• Provides transparent communication verbally and through estimates and contracts.
  • Has a good quality rating with the National Pest Management Association and is a Quality Pro Certified company (which you can find in your area here). Also look for good reviews on consumer websites
  • Gives you no problems or grief when you ask for referrals
  • Provides quality services, such as targeted approaches, guarantee on services and follow-up inspections
  • Is environmentally responsible and can easily explain their environmental efforts and have certifications or credentials to back them up

When seeking a pest management company, shop around for the best value, not the cheapest price. In the end, you’ll find that reputable professionals—like those at Eden—provide effective services that help prevent re-infestations and keep you and your family safe. Give Eden a call to learn more.

Before You Deck the Halls, Inspect!

Check your Christmas tree and other outdoor décor for pests before bringing inside

‘Tis the season for boughs of holly, merry wreaths, cozy fires and freshly cut Christmas trees—not accidentally bringing bee hives, termites, spiders or other pests into your home. Before bringing outdoor elements into your home, Washington and Oregon pest management experts urge you to inspect them well for unwanted guests. Put the following tips on your holiday checklist to help ensure the season is memorable for the right reasons.

Integrated Pest Management Tips for a More Joyful Holiday

  • Know what insects live on Christmas trees:
    • Aphids
    • Adelgids
    • Mites
    • Scale
    • Beetles
    • Praying mantids
    • Spiders
    • Bees
    • Moths

  • Inspect a Christmas trees before purchasing or cutting it down. Oregon and Washington pest management specialists recommend looking on the undersides of branches for egg cases and removing the affected branches. Remove bird nests. Avoid trees that have small holes or sawdust-like powder along the trunk.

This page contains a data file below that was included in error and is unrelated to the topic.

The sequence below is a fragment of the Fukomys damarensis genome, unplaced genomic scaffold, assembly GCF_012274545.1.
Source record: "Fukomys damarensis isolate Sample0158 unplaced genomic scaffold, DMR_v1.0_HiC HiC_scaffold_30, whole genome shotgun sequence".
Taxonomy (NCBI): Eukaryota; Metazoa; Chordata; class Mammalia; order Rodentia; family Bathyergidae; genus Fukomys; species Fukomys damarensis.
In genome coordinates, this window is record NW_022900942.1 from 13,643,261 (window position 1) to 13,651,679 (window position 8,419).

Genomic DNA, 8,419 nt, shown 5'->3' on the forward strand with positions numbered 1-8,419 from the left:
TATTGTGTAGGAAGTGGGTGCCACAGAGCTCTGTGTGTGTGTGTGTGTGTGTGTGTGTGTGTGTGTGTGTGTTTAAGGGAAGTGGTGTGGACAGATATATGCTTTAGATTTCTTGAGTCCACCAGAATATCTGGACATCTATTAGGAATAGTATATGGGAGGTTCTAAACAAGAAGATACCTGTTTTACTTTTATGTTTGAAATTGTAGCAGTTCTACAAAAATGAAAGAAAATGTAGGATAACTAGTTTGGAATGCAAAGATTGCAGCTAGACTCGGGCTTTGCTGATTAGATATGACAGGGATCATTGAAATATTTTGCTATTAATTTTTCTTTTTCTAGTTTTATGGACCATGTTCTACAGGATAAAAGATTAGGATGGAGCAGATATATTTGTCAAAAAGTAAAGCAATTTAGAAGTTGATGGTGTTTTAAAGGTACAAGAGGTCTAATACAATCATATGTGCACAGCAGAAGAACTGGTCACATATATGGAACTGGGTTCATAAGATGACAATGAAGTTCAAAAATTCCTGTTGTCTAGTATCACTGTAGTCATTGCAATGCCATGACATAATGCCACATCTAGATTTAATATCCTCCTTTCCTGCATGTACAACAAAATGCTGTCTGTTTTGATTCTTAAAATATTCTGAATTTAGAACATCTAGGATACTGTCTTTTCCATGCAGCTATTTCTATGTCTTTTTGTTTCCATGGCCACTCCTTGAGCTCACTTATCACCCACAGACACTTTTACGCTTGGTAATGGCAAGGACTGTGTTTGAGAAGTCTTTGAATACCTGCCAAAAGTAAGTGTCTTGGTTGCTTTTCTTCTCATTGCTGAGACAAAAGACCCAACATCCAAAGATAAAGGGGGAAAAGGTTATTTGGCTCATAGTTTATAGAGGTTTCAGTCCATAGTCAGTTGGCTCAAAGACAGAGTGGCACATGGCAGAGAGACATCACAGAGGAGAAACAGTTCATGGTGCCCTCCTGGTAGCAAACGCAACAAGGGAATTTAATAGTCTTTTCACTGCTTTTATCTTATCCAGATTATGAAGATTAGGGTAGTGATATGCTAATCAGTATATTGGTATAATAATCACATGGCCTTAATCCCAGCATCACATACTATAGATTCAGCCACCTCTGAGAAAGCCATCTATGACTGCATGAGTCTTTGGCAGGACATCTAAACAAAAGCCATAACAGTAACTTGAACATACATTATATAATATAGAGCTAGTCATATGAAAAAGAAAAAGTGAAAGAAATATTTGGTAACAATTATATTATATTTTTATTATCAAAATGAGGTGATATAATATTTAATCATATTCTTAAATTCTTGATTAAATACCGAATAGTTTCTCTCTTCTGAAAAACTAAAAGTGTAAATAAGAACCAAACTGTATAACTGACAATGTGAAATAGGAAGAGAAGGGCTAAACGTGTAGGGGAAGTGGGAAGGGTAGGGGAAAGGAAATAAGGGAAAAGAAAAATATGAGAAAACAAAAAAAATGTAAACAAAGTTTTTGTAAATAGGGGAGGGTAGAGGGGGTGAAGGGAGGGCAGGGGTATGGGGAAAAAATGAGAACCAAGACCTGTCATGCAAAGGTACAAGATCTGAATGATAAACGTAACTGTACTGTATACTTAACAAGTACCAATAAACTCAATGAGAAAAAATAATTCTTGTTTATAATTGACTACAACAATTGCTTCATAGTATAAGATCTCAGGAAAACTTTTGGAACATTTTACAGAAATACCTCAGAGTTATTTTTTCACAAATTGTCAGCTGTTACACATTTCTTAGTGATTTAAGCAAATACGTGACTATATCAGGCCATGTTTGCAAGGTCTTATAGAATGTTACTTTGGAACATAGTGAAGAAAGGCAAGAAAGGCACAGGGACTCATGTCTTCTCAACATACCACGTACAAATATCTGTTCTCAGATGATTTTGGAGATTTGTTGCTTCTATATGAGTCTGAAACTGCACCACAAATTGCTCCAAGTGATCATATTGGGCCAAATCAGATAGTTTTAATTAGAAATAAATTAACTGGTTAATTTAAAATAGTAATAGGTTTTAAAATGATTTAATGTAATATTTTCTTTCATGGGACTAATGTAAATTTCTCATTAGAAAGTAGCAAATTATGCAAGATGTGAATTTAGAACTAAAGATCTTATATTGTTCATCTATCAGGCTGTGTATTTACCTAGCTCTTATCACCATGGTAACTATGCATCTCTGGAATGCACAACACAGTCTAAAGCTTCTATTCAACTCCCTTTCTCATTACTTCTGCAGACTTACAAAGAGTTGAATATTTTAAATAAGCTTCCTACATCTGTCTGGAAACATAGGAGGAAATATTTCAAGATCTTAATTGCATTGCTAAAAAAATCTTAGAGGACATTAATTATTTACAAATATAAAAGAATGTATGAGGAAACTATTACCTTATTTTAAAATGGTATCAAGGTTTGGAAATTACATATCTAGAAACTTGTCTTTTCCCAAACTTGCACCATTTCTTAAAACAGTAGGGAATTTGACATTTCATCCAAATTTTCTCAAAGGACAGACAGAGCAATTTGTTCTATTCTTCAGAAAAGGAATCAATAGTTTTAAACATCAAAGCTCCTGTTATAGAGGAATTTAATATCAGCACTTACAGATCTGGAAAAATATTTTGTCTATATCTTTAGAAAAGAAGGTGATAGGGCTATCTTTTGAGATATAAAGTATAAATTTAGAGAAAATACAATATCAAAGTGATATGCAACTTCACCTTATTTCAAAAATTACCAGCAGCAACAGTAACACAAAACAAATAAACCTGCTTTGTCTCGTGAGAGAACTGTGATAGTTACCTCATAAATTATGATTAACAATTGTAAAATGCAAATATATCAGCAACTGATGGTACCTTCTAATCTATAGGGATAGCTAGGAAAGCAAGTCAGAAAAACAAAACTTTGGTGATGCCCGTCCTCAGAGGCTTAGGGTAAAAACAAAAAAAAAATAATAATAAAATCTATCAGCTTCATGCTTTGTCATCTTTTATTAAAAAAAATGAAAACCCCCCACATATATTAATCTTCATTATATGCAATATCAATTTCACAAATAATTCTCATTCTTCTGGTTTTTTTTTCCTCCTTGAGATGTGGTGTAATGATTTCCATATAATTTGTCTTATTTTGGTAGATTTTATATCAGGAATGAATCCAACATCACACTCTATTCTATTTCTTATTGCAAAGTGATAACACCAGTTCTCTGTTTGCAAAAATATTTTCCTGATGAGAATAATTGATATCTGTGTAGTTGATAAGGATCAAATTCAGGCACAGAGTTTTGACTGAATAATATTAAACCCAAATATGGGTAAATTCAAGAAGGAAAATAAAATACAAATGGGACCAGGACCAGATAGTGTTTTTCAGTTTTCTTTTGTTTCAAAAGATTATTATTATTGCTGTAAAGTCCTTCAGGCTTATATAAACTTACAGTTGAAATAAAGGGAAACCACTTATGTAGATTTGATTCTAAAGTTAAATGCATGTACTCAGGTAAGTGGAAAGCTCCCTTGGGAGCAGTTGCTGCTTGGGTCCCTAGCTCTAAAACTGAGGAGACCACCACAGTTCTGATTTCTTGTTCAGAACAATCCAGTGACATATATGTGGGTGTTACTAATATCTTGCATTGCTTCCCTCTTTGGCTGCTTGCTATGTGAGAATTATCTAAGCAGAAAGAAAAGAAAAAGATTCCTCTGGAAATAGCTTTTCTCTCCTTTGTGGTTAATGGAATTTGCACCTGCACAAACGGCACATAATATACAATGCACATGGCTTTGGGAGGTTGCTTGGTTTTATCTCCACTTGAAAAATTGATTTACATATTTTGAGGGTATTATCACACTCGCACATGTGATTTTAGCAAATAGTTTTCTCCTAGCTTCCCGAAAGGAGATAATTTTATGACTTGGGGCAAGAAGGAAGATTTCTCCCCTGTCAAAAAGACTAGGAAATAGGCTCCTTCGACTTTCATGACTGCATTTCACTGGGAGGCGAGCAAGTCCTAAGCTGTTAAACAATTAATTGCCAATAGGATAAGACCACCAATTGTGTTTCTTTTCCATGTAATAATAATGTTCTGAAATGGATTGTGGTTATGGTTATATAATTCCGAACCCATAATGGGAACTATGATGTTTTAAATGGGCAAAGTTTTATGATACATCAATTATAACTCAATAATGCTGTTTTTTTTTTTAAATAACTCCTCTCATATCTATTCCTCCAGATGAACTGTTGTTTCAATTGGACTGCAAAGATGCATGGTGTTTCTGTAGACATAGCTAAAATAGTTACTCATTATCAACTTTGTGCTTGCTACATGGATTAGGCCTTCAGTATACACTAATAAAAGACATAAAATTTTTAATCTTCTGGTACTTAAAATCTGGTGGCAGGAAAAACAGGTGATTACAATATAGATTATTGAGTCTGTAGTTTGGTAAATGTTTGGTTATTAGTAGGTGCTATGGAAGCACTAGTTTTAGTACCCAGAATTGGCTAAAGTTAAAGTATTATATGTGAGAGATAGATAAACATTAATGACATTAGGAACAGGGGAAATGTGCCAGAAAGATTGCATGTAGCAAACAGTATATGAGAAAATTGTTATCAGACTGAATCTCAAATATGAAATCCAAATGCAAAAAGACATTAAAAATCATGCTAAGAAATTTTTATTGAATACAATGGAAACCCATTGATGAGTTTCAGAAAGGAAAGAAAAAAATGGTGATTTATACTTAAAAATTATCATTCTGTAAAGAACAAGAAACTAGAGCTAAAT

• Shake the Christmas tree before purchasing it or bringing it into your home to dislodge any insects. Remove any bird nests in the tree, too.
  • Inspect natural greenery and floral arrangements for insects before bringing them into your home.
  • Do not spray the Christmas tree or other greenery with pesticides. The chemicals are flammable and may be toxic if inhaled.
  • Unpack and inspect your holiday decorations outside for signs of pests if you don’t store them in hard plastic containers with tight-fitting lids. Signs include of pests include rodent droppings, gnaw marks and holes. At the end of the season, store holiday decorations in hard plastic boxes.
  • Inspect firewood for pests and only bring in pieces that you plan to use immediately. To prevent infestations, keep the woodpile elevated, dry and 20 feet away from your home.

The surprises in your home should be under the tree, not living in it. If you accidentally introduced pests into your home, use a vacuum to get rid of them. For a major infestation, remove the infested greenery from the house right away and vacuum. If the infestation is too big to handle, call the experts at Eden.

[ Photo by: EliJerma , on Flickr, via CC License ]

Integrated Pest Management in Schools: Be Safe This Halloween!

Make It and Take It by Franklin Park Library, on Flickr.comThe only bugs and rodents that kids should see during this time of year are those made of plastic. After all, the rubbery spider hanging from the ceiling is a classic. With the emergence of pests starting to overwinter, Washington and Oregon pest control experts remind schools and parents to practice integrated pest management, or IPM, to enhance the safety of their environment.

What is Integrated Pest Management?

IPM is a decision making process that focuses on using the least toxic methods available to prevent and control pests. These methods include:

  • Physical exclusion, which makes it difficult for a pest to enter a potential habitat
  • Removing harborage sites, such as nests
  • Modifying a habitat so it’s not attractive to pests
  • Consumer information

When an Oregon or Washington pest management expert needs to use a chemical application, he chooses one that’s the least toxic and target specifically for the pest in question.

Practicing IPM in Schools and at Home

Pesticide use in an environment can affect the growth, health and development of children, particularly because they spend more time on or close to the ground. In addition to posing long-term health risks, the toxins can also immediately affect a child’s concentration, ability to learn and health. For this reason, the U.S. Environmental Protection Agency recommends non-chemical and natural pest control solutions, such as eliminating sources of water, food and shelter in and around a building always be the first step in control or prevention.

Pest control techniques that schools and parents can easily employ to keep kids safe include: